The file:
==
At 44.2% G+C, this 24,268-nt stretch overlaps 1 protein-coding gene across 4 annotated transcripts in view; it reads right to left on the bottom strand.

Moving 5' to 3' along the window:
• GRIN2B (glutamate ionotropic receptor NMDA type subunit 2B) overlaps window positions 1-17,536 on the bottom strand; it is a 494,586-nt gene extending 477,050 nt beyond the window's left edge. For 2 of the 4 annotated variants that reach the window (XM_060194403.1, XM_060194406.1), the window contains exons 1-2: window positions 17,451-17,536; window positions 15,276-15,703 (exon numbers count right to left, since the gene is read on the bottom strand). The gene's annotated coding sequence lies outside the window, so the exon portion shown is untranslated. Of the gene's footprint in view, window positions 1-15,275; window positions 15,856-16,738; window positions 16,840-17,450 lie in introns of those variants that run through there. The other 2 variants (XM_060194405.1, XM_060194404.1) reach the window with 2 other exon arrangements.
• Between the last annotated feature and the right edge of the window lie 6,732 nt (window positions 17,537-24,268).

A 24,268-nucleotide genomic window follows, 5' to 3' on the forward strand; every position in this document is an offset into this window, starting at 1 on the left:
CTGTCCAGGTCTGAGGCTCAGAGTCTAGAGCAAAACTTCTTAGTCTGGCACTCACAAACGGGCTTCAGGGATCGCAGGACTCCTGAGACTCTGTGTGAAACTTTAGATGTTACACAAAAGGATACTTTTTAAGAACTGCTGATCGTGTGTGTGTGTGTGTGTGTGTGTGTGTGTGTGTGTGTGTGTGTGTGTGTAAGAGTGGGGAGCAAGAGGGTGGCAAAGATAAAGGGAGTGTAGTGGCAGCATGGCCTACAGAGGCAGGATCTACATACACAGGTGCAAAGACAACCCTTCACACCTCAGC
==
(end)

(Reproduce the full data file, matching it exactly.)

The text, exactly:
At 44.2% G+C, this 24,268-nt stretch overlaps 1 protein-coding gene across 4 annotated transcripts in view; it reads right to left on the bottom strand.

Moving 5' to 3' along the window:
• GRIN2B (glutamate ionotropic receptor NMDA type subunit 2B) overlaps window positions 1-17,536 on the bottom strand; it is a 494,586-nt gene extending 477,050 nt beyond the window's left edge. For 2 of the 4 annotated variants that reach the window (XM_060194403.1, XM_060194406.1), the window contains exons 1-2: window positions 17,451-17,536; window positions 15,276-15,703 (exon numbers count right to left, since the gene is read on the bottom strand). The gene's annotated coding sequence lies outside the window, so the exon portion shown is untranslated. Of the gene's footprint in view, window positions 1-15,275; window positions 15,856-16,738; window positions 16,840-17,450 lie in introns of those variants that run through there. The other 2 variants (XM_060194405.1, XM_060194404.1) reach the window with 2 other exon arrangements.
• Between the last annotated feature and the right edge of the window lie 6,732 nt (window positions 17,537-24,268).

A 24,268-nucleotide genomic window follows, 5' to 3' on the forward strand; every position in this document is an offset into this window, starting at 1 on the left:
CTGTCCAGGTCTGAGGCTCAGAGTCTAGAGCAAAACTTCTTAGTCTGGCACTCACAAACGGGCTTCAGGGATCGCAGGACTCCTGAGACTCTGTGTGAAACTTTAGATGTTACACAAAAGGATACTTTTTAAGAACTGCTGATCGTGTGTGTGTGTGTGTGTGTGTGTGTGTGTGTGTGTGTGTGTGTGTGTGTAAGAGTGGGGAGCAAGAGGGTGGCAAAGATAAAGGGAGTGTAGTGGCAGCATGGCCTACAGAGGCAGGATCTACATACACAGGTGCAAAGACAACCCTTCACACCTCAGC